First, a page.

Today we woke up bright and early and took a three hour bus ride to the island of Korcula. Smaller, less crowded, but equally (if not more so!) beautiful, I think Johnny and I have both fallen in love. We’ve already been talking about extending our stay here…..but more to come on that in the next blog post!!

We made it to Korcula! Ready for three days of relaxing…
August 25, 2011


by Johnny

We arrived in Ljubljana, Slovenia’s capital, with no expectations.  We figured it would just be a solid pit stop before heading south to Croatia.  However, after a couple days there we came away really impressed with all it had to offer.  Ljubljana has beautiful Eastern European architecture, great parks, big squares, a castle overlooking the city and everything else you could want in an “off the beaten path” destination.  Some have referred to Ljubljana as the “next Prague” in the sense that it is still a pretty undiscovered gem of Eastern Europe.

Eastern European buildings Ljubljana’s famous Triple Bridge
Ljubljana’s famous Dragon Bridge Ljublj-Anna’s famous Dragon face
Slovenian wine on our B&B’s balcony Slovenian beer at dinner

The city was a little dead during the day because it was so hot (like Seville hot), but at night Ljubljana is HAPPENING!  There is live music around every corner, literally.  The place must have the highest level of street performers per capita in all of Europe.  And I’m not talking about those creeps who dress up like statues and just stand still all day.  These guys had talent…and Anna and I loved stumbling on to one after the other.

And while Slovenia isn’t exactly known for its cuisine, we had a couple really great meals in Ljubljana.  One day for lunch we went to Ribca, a seafood restaurant tucked away underneath the Triple Bridge.  It’s right next to Ljubljana’s fish market, so everything is super fresh.  It’s cheap and simply prepared…usually just grilled with some lemon and olive oil.  Anna and I spent a couple hours there enjoying our food and wine, escaping the midday heat and watching the boats pass by on the river.  We would have gone back again, but they were closed on Sundays.  For dinner on our last night we went to Lunch Café Marley & Me (weird name, I know) for some traditional Slovenian food.  We had been dodging all the boiled potatoes and sausages we had seen but figured we had to give them a go on our last night.  I got the restaurant’s award winning Karst style sausage and Anna got some potato dumplings with mushrooms.  I won’t be going out of my way to find any Slovenian restaurants back home, but it was pretty tasty.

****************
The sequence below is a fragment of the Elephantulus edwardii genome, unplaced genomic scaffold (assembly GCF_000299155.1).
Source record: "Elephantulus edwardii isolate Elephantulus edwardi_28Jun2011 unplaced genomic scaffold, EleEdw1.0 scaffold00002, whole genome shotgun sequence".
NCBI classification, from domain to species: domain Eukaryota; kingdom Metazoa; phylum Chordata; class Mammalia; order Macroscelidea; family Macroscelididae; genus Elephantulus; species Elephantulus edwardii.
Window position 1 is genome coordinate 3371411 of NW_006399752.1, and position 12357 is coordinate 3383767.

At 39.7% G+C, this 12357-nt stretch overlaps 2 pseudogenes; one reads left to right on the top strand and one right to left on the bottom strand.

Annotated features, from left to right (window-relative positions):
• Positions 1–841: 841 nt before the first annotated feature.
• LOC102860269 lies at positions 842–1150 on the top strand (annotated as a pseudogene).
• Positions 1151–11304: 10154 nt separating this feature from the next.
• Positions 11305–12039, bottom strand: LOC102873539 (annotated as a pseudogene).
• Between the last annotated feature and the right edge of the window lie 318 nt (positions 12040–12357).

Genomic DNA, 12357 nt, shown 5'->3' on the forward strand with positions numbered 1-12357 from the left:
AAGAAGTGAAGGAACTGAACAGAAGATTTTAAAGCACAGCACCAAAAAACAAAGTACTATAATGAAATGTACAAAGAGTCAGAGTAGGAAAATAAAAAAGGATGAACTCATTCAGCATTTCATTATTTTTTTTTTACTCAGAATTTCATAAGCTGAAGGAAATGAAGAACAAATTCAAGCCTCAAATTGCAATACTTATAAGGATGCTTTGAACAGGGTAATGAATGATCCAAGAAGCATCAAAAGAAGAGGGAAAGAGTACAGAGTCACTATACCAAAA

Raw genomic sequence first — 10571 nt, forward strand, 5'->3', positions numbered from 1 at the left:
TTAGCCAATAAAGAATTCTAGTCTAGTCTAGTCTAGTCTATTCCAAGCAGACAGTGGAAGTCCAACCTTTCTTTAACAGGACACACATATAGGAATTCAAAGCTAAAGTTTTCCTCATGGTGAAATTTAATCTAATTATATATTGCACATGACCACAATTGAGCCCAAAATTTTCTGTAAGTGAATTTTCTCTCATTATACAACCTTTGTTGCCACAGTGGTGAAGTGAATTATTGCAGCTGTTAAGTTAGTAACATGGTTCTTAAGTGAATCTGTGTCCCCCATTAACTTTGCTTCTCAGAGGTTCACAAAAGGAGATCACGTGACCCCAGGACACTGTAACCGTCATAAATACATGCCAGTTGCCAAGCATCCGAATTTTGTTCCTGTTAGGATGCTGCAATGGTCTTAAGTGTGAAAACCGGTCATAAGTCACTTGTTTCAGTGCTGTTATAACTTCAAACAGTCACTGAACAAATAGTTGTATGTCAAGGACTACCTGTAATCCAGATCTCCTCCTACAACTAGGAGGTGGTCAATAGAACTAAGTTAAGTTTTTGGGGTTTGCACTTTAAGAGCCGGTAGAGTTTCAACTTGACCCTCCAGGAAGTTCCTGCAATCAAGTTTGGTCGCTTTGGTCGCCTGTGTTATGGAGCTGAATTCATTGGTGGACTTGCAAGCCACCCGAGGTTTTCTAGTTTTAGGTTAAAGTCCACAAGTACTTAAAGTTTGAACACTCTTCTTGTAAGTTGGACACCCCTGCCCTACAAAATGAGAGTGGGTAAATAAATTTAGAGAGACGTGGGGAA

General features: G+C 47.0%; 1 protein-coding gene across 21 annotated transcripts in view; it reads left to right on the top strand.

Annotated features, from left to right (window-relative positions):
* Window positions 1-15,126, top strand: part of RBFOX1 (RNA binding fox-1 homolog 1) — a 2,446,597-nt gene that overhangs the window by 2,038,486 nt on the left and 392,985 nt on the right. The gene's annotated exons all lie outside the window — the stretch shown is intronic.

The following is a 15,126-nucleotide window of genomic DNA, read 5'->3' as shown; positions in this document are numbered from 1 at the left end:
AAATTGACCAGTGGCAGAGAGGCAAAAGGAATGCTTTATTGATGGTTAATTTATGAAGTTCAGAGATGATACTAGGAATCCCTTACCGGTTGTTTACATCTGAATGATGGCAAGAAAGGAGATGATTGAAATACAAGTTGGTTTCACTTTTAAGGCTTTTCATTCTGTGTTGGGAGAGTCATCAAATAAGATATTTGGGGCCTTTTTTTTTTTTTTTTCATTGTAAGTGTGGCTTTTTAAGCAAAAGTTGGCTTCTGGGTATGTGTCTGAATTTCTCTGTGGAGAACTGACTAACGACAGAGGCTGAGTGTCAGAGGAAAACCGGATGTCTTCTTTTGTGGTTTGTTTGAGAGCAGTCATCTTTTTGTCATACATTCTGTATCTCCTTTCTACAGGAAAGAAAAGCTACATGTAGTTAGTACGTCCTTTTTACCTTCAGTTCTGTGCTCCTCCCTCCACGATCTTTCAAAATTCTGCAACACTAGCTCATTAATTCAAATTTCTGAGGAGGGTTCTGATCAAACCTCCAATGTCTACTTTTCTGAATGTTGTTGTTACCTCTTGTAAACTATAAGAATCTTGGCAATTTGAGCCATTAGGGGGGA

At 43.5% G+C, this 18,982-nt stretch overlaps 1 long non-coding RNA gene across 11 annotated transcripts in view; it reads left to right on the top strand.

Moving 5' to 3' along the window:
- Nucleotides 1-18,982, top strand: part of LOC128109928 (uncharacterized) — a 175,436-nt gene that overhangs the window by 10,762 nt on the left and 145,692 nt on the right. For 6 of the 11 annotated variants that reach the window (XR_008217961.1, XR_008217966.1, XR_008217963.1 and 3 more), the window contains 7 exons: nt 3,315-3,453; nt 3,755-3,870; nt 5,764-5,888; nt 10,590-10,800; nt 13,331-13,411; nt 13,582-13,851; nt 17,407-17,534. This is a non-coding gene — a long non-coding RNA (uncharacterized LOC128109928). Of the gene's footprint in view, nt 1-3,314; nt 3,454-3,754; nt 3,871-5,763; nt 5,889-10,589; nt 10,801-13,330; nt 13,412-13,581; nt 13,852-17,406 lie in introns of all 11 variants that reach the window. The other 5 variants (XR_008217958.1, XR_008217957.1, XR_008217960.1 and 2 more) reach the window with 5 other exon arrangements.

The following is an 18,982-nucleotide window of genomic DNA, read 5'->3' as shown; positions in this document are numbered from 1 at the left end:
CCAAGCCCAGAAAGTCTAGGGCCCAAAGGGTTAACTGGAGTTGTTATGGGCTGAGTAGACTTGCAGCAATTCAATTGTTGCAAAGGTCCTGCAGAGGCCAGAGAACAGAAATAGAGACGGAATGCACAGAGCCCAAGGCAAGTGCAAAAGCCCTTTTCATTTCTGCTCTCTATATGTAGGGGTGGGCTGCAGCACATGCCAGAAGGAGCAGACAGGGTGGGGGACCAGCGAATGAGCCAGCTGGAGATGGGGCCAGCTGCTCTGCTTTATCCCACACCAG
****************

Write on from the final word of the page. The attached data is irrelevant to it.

Fish at Ribca Karst sausage at Lunch Café Marley & Me

And a couple more pics from a places that’s definitely worth checking out for a couple days.  Between festive Ljubljana and beautiful Bled, we had an awesome week in Slovenia.

Ljubljana at dusk
Old town Ljubljana Love padlocks and Ljubljana’s Butchers’ Bridge
Ljubljana Castle at night Ljubljana’s old town
Triple Bridge at night
Lunch at Ribca Hangin’ on some steps listening to the sounds of the city
August 18, 2011


by Johnny

After another long bus->train->bus->bus->walk travel day, we made it to Bled, Slovenia.  Truth be told, we weren’t really feeling this place at first.  We were beat from a long travel day, our apartment looked like a hospital room and part of the town looks like it’s stuck in the ’70s.  But now, after five days here, we’re going to be sad to say goodbye to this beautiful place and its super friendly people.

After finding the first Mexican food we’ve seen since we’ve left (I don’t care that we paid €9 for chips and salsa…it was amazing) and getting a much needed good night’s rest, we woke up in much better spirits.  I mean, how can you not feel good when you’re celebrating your second wedding anniversary with the love of your life?!  We set off to check out the area determined to make the most of our special day.  Like Anna mentioned in our last post, that included a long walk around Lake Bled, a visit to a Picasso and Slovenian Impressionism exhibit and some dinner at Oštarija Peglez’n.